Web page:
surveyor Volume 57
27 May 2014
The Senior Issue 2014
about us... mission
The Surveyor is established as a school-sponsored open forum dedicated to informing and entertaining its readers. The staff will report as fairly and well-balanced as possible. All activities and news will be covered to the best of the staffâ€™s ability. The Surveyor accepts the Society of Professional Journalistsâ€™ Code of Ethics as the basis for good journalism. Readers are encouraged to express their viewpoints through guest editorials. The Surveyor also welcomes letters to the editor, with these guidelines: it is not libelous or obscene, it explains the material clearly, it is not longer than 500 words, and that it is signed.
It is the policy of the Cedar Rapids Community School District not to illegally discriminate on the basis of race, color, national origin, sex, disability, religion, creed, age (employment only), marital status, sexual orientation, gender identity, and socioeconomic status (students/program only) in its educational programs and its employment practices. There is a grievance procedure for processing complaints of discrimination. District employees with questions or a grievance related to this policy should contact Jill Cirivello, Director of Human Resources, 319558-2421; email@example.com. Students and others should contact Rhoda Shepherd, Director of Student Services, 319-5582964; firstname.lastname@example.org. The District mailing address is 2500 Edgewood Rd NW, Cedar Rapids, IA 52405-1015.
MJ Kamin, Editor-in-Chief Hannah Jonasson, Managing and Photo Editor Michael Andersland, News Editor Eric Loeffelholz, Business Manager Michelle Zumhof, Arts and Entertainment Editor Andi Lawrence, Profiles Editor Ian Schweiger, Sports Editor Bridget Williams, Opinions Editor
staff members Elijah Wolter Cameron Williams Matthew Andersland
Lauren Barber Elijah Wedel Chris Harrington Brandon Cullen Mikayla Frye Betsy Smith Emily LaGrange Emma Cooper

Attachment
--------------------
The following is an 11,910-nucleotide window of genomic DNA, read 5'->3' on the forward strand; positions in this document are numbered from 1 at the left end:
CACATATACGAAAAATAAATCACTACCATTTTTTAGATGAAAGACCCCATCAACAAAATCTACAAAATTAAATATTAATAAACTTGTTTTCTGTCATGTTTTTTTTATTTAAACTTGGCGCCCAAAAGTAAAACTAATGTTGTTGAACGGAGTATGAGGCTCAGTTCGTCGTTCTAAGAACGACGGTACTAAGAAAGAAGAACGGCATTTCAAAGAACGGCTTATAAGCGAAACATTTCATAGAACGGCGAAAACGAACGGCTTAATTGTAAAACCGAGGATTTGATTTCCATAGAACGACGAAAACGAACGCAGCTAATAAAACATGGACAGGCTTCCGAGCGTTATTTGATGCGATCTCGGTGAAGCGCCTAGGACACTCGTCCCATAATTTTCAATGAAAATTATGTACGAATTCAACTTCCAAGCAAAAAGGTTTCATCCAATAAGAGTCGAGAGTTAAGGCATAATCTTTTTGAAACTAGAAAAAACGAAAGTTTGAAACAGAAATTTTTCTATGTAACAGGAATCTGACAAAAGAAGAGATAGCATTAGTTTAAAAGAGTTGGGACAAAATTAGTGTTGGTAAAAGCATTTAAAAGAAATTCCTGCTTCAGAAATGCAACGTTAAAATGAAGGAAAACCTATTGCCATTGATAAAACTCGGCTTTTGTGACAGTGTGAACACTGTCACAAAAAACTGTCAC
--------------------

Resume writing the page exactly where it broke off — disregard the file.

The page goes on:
Meet the Staff
Hannah Jonasson Managing Editor
The Overrated Case for ‘Perfectionism’ Anna Wolle Guest Columnist
Before you dive into this story, I ask you to keep something in mind. This article is not intended to be about me, but instead about how you can learn from the mistakes I have made and how we as teenagers and young adults can have a better outlook on life. My name is Anna Wolle, and I have anorexia. Three weeks and four days ago, I never would have suspected that this phrase could ring true. I was clueless. Ever since October, I have tried to lose weight, seeing it as a means to channel my inner drive and see quick and visible results. Unfortunately, I became quite good at weight loss. I ignored my parents’ worried comments, thinking my body was invincible. It
wasn’t until a friend of mine called to my attention the possibility of anorexia that I began to question my bad habits. Admitting our own imperfections can be agonizing but it is a necessary part of a healthy lifestyle. The presence of a physical, mental, or social issue in a person’s life doesn’t hinder them from goodness and success. How can society define ‘normal’ or ‘perfect’ when each and every one of us has such unique qualities, and each of us is also ‘flawed’ in a variety of ways? I hope that every student at this school refrains from defining themselves based on the standards society sets. Learn from the unhealthy path that approach thrust me towards. Instead, I ask that there be a mentality that these so-called ‘imperfections’ that we all have are not blemishes, but are instead the
attributes and conditions that make each one of us unique. Striving to improve can be positive, but remain true to who you are. I am not proud of my actions. My extreme calorie-cutting only made me unhealthy—unhealthy enough to lower my blood-pressure to a state where actions such as singing and walking brought about fatigue. I am proud of my successful road to recovery. In addition to both professional help and my parent’s careful monitoring of my food-intake, it is my change in outlook towards materialistic self-standards that has steered me towards a healthier lifestyle. The past eight months have taught me that society’s view of ‘perfect’ is absolutely overrated. Embrace your imperfections, and remain true to who you are.
What I Will Miss Eric Loeffelholz Business Manager To sum up the last four years of my life in one short article is no doubt impossible, honestly my goal is to write something that is half as well written as my fellow Surveyor members. I love Wash for that reason I’m constantly surrounded by great people that push me to work harder or even to work at all. Even if the encouragement is, in my eyes, trying not to come off unintelligent. From day one, Washington provides educators that were not